5. Storeygard, Adam, 2013. "Farther on down the road : transport costs, trade and urban growth in Sub-Saharan Africa," Policy Research Working Paper Series 6444, The World Bank.
  6. Gilles Duranton, 2007. "From cities to productivity and growth in developing countries," Working Papers tecipa-306, University of Toronto, Department of Economics.
  7. Satterthwaite, David, 2010. "Urban Myths and the Mis-use of Data that Underpin them," Working Paper Series UNU-WIDER Working Paper W, World Institute for Development Economic Research (UNU-WIDER).
  8. Jo Beall & Sean Fox, 2011. "PD4: mitigating conflict and violence in Africa’s rapidly growing cities," LSE Research Online Documents on Economics 41855, London School of Economics and Political Science, LSE Library.
  9. Henderson, J. Vernon & Roberts, Mark & Storeygard, Adam, 2013. "Is urbanization in Sub-Saharan Africa different ?," Policy Research Working Paper Series 6481, The World Bank.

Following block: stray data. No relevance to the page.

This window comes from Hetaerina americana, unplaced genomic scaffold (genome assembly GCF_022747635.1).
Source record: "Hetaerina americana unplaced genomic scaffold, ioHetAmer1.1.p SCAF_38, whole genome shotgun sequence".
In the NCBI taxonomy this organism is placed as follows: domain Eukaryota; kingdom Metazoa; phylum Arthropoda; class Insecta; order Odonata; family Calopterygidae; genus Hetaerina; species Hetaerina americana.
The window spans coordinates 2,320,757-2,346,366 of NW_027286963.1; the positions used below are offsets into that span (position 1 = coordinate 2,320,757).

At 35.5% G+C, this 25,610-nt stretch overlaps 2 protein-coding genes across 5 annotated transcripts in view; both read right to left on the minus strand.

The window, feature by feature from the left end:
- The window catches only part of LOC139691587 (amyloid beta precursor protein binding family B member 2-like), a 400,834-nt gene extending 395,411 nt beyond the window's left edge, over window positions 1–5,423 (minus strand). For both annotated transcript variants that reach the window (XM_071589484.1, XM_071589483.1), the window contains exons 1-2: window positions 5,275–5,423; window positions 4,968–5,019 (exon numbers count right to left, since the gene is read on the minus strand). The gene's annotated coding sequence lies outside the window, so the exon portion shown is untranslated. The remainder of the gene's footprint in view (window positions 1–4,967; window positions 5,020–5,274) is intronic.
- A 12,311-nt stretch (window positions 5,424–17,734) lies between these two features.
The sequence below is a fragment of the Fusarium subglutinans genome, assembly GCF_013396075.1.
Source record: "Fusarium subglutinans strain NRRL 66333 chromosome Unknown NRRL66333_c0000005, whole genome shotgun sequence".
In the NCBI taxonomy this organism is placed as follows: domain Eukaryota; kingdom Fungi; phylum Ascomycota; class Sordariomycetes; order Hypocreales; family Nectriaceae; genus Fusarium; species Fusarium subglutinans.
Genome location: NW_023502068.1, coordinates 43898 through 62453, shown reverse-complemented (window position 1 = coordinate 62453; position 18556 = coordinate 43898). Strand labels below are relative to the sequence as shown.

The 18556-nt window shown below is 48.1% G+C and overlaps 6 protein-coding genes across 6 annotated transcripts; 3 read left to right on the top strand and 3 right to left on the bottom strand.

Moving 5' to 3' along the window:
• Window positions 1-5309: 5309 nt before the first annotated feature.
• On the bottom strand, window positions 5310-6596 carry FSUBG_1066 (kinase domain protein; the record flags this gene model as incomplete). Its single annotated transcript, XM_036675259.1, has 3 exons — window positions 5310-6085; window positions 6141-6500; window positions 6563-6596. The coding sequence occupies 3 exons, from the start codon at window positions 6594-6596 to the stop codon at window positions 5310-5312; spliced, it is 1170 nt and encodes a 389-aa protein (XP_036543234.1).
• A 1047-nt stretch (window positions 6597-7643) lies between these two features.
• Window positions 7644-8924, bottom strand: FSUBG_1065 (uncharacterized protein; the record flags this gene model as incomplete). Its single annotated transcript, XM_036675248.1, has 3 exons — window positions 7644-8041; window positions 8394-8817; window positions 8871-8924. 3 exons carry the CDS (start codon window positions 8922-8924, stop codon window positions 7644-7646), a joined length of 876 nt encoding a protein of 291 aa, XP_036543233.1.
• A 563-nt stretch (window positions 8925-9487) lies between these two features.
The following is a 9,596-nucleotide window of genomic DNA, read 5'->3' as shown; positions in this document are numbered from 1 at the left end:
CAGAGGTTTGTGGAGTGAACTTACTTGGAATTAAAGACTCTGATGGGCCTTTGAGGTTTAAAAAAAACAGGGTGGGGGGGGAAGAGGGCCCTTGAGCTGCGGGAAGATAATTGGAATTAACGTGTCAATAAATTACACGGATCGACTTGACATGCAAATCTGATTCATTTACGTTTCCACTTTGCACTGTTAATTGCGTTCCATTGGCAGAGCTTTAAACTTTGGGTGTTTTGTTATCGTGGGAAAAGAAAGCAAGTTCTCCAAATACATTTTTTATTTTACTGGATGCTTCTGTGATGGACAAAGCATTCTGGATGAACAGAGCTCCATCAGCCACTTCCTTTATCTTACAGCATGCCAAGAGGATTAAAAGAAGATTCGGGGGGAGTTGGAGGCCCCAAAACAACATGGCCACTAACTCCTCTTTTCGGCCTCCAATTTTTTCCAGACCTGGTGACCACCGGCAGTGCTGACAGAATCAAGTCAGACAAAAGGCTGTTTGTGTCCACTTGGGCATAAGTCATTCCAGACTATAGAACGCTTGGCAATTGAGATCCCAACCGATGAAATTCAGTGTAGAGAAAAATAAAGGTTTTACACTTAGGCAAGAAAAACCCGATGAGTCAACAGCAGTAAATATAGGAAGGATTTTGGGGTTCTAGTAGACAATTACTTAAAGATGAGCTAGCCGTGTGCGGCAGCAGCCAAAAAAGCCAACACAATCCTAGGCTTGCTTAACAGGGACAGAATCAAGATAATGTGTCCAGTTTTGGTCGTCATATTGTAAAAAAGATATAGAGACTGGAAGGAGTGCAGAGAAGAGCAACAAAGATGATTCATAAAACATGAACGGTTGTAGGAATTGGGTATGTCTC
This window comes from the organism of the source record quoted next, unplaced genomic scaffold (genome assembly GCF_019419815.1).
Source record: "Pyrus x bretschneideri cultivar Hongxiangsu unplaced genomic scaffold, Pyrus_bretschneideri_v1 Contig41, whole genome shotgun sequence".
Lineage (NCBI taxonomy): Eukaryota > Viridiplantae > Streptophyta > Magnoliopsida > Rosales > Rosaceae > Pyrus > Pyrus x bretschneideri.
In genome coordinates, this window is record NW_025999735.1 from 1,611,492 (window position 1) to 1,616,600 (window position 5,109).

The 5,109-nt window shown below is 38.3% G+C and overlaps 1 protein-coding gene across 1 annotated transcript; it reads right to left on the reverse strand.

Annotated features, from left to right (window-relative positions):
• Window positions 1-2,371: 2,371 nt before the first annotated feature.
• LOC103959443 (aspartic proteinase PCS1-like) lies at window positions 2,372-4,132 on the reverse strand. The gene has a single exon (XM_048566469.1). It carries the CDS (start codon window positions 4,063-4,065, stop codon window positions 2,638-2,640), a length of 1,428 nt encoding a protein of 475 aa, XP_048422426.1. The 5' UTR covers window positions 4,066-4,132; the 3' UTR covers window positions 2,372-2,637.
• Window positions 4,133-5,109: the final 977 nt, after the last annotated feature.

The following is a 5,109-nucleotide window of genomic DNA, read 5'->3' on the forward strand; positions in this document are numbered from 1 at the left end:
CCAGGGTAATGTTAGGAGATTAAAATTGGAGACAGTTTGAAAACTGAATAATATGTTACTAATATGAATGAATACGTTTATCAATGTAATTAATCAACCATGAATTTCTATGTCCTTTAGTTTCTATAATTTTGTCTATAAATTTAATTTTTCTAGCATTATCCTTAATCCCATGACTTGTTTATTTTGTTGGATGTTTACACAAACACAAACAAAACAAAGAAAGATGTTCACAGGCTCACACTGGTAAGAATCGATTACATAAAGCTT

10. Quigley, John M., 2008. "Urbanization, Agglomeration, and Economic Development," Berkeley Program on Housing and Urban Policy, Working Paper Series qt6tf2s100, Berkeley Program on Housing and Urban Policy.
  11. Buckley, Robert M. & Kalarickal, Jerry, 2004. "Shelter strategies for the urban poor : idiosyncratic and successful, but hardly mysterious," Policy Research Working Paper Series 3427, The World Bank.
  12. Yuki, Kazuhiro, 2007. "Urbanization, informal sector, and development," Journal of Development Economics, Elsevier, vol. 84(1), pages 76-103, September.
  13. Potts, Deborah, 2012. "Challenging the Myths of Urban Dynamics in Sub-Saharan Africa: The Evidence from Nigeria," World Development, Elsevier, vol. 40(7), pages 1382-1393.
  14. Fox, Sean, 2014. "The Political Economy of Slums: Theory and Evidence from Sub-Saharan Africa," World Development, Elsevier, vol. 54(C), pages 191-203.
  15. Brückner, Markus, 2012. "Economic growth, size of the agricultural sector, and urbanization in Africa," Journal of Urban Economics, Elsevier, vol. 71(1), pages 26-36.